According to a report in the Jerusalem Post today, Palestinian President Mahmoud Abbas (Abu Mazen) told one of the official Palestinian daily newspapers, Al-Ayyam, that in last weeks resumed “direct talks” with Israeli Prime Minister Benyamin Netanyanu and company in Washington that ” ‘We clarified that [the Palestinian Authority] would not agree to continued Israeli presence, military or civil, within a future Palestinian state,” Abbas said … Abbas continued, ‘Borders is the topic most important to us, security is the topic most important to them’. He went on to explain that the issues of borders and security would be discussed first and that “right of return” of Palestinian refugees was of lower importance and would be dealt with later on in the talks”. This story is posted here.
In this account, AbuMazen seemed to be echoing some of the sentiments expressed by Fatah’s Mohammad Dahlan in an interview published yesterday in the Egyptian paper Al-Masry al-Youm, here.
In the interview, Dahlan said: “We support president Abu Mazen’s positions, and there are no differences within the Palestinian leadership over the methods to be adopted. I contributed to the Camp David negotiations, and I believe we do not need more talks as much as we need political decisions. Abu Mazen has already made historic moves, but Netanyahu is not mature enough to take another step. Rather, he is rather working to sabotage the two-state idea. That being said, we support President Abu Mazen in principle since he is representing the entire Palestinian nation. But the way the US convened for the negotiations, ignoring the EU and following conditions set by Netanyahu, represents an unhappy start. I am totally convinced that these talks will not prove fruitful, and I am sure the Palestinian people would agree with me”.
Here are some further excerpts:
Al-Masry: Netanyahu is adamant on the “Jewish identity” of Israel and on the issue of Israeli security. He has also challenged the right for return for Palestinian refugees. Can peace be realized in these circumstances?
Dahlan: “This is not peace, this is surrender. Not a single Palestinian will agree to Netanyahu’s conditions. The Israeli PM is a liar–he is not seeking peace. He will maintain his habit of ruining the peace process and will eventually bring destruction down on the whole region. As for us, we will keep adhering to our longstanding principles, spelled out by former president Yasser Arafat in 1988, which were re-emphasized at Camp David. If Netanyahu is seeking surrender, let him look for it elsewhere”.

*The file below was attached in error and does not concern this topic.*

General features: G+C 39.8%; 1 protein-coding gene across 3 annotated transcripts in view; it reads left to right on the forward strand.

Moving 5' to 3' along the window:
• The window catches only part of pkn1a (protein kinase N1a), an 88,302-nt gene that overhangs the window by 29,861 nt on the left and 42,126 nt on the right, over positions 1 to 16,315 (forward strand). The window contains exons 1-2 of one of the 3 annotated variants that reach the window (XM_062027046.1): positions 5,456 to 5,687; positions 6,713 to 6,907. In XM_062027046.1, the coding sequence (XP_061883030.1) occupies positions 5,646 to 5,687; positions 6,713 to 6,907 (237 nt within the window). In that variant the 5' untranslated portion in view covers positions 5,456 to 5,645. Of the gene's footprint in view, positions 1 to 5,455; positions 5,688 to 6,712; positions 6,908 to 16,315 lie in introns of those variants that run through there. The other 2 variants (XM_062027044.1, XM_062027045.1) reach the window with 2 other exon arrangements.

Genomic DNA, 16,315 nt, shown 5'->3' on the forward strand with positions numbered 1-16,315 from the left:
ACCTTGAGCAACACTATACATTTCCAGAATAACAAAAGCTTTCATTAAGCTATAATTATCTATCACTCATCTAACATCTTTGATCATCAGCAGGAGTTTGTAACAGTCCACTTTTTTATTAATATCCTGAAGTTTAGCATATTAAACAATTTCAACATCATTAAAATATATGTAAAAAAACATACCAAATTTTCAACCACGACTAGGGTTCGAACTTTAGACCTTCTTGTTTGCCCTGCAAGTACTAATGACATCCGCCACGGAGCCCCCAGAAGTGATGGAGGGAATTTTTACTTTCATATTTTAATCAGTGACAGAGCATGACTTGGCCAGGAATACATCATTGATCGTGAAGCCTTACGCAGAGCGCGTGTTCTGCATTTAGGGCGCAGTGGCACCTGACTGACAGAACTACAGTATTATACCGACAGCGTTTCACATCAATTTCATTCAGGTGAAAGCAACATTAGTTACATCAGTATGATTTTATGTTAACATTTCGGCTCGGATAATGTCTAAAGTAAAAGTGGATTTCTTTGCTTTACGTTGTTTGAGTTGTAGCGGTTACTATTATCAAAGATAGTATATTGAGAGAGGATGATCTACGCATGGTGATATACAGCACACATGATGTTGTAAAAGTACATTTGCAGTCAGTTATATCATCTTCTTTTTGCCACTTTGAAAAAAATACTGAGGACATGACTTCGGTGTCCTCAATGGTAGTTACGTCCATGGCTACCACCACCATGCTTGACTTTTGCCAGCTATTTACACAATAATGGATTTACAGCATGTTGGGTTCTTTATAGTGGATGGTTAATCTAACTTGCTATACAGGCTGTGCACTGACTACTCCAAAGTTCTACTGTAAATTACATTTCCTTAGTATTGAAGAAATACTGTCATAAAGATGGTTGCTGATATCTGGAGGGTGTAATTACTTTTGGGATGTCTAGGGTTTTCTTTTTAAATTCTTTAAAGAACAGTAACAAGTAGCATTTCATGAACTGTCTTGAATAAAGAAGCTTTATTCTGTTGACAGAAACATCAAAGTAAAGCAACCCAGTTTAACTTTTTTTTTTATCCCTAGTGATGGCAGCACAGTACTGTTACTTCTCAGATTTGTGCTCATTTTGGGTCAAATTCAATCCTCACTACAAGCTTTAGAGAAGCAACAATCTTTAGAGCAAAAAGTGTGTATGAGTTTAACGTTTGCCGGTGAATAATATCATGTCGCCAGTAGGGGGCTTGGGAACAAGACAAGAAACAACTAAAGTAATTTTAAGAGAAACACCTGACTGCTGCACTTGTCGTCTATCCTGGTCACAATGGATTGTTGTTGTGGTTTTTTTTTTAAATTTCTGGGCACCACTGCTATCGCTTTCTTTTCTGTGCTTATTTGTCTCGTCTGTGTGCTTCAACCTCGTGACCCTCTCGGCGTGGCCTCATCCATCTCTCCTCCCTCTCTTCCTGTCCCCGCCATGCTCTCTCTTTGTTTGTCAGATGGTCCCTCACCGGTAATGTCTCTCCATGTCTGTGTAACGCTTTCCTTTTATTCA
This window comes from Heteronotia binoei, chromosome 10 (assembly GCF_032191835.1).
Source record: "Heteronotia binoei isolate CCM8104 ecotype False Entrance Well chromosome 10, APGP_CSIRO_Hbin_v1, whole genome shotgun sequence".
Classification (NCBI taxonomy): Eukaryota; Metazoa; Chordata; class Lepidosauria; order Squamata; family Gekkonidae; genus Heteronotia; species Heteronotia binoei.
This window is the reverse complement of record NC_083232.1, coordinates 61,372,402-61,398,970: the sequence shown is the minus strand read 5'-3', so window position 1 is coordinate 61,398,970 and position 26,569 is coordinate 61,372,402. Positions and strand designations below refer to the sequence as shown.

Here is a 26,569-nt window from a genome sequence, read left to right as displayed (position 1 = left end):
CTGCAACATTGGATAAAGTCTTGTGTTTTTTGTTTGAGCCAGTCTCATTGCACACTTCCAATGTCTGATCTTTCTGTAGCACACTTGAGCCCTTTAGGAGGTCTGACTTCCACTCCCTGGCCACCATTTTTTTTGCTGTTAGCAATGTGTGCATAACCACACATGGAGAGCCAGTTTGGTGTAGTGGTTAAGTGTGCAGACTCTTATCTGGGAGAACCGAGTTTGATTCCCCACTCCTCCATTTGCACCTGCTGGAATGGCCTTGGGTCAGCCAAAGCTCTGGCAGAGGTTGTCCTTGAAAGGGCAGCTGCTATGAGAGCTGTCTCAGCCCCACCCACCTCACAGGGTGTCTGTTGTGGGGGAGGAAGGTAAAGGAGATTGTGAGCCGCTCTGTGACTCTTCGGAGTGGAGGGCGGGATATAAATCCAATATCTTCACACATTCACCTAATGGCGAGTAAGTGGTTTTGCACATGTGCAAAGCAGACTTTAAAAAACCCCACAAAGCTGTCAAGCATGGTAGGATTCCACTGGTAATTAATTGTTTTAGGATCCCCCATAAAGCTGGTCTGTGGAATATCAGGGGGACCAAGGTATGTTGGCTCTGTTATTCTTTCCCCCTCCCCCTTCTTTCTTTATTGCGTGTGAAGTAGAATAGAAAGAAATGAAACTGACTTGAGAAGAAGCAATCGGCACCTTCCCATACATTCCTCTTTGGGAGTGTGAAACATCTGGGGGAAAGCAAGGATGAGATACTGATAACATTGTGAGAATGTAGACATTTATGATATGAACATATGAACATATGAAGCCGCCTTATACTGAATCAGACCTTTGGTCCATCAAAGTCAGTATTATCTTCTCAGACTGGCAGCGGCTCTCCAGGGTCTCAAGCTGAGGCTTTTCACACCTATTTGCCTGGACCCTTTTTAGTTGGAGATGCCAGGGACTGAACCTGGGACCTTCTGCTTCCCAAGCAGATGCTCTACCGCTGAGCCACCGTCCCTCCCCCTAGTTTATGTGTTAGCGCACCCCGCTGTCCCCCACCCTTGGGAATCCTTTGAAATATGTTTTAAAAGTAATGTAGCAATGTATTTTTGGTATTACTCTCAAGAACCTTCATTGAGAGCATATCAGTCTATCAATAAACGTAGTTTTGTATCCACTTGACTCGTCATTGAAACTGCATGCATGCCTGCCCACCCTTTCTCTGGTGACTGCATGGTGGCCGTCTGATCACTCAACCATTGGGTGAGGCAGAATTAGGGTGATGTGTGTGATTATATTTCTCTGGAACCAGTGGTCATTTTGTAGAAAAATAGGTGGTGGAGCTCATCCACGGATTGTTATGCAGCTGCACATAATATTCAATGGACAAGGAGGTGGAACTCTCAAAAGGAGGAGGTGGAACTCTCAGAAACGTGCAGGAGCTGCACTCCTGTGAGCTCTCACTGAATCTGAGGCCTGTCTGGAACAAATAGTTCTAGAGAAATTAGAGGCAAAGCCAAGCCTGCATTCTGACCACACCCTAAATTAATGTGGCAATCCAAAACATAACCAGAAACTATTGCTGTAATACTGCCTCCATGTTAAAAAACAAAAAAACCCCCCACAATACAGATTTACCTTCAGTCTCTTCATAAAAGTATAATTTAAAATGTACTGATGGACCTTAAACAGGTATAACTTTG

Al-Masry: Can a disarmed Palestinian state ever emerge in this context?
Dahlan: “That’s a precondition we refuse. But at the same time, we are not seeking a state saddled with tanks and aircraft. We will invest in the Palestinian people after they endured 60 years of hardship by improving education, upgrading infrastructure, caring for the youth, developing the economy, and adopting a health system capable of handling the catastrophes wrought by the occupation. But we will not accept a state according to Netanyahu’s terms”.
Al-Masry: As for the direct talks now unfolding in Washington, what do you expect in terms of the post-negotiation stage?
Dahlan: “I do not hold high hopes for these talks. They are more like a party than a political process. We will argue again about all the same issues that we have always wrangled over. No doubt the same differences will emerge: over final statues issues, time schedules, deadlines and references for negotiations”.
The bottom line is, nonetheless: what can appear to be disparate Palestinian voices are actually all saying more or less the same things.